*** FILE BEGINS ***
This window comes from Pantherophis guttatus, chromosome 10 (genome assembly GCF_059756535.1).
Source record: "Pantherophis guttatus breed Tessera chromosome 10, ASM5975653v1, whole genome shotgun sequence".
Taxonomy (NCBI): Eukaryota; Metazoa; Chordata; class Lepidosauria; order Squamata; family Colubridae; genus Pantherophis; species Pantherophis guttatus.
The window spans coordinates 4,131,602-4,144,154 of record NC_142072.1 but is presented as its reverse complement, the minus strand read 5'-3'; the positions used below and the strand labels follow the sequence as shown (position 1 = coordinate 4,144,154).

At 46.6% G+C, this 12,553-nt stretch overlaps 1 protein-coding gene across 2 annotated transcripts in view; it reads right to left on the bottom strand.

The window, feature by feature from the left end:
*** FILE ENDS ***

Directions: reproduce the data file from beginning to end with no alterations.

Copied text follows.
This window comes from Pantherophis guttatus, chromosome 10 (genome assembly GCF_059756535.1).
Source record: "Pantherophis guttatus breed Tessera chromosome 10, ASM5975653v1, whole genome shotgun sequence".
Taxonomy (NCBI): Eukaryota; Metazoa; Chordata; class Lepidosauria; order Squamata; family Colubridae; genus Pantherophis; species Pantherophis guttatus.
The window spans coordinates 4,131,602-4,144,154 of record NC_142072.1 but is presented as its reverse complement, the minus strand read 5'-3'; the positions used below and the strand labels follow the sequence as shown (position 1 = coordinate 4,144,154).

At 46.6% G+C, this 12,553-nt stretch overlaps 1 protein-coding gene across 2 annotated transcripts in view; it reads right to left on the bottom strand.

The window, feature by feature from the left end: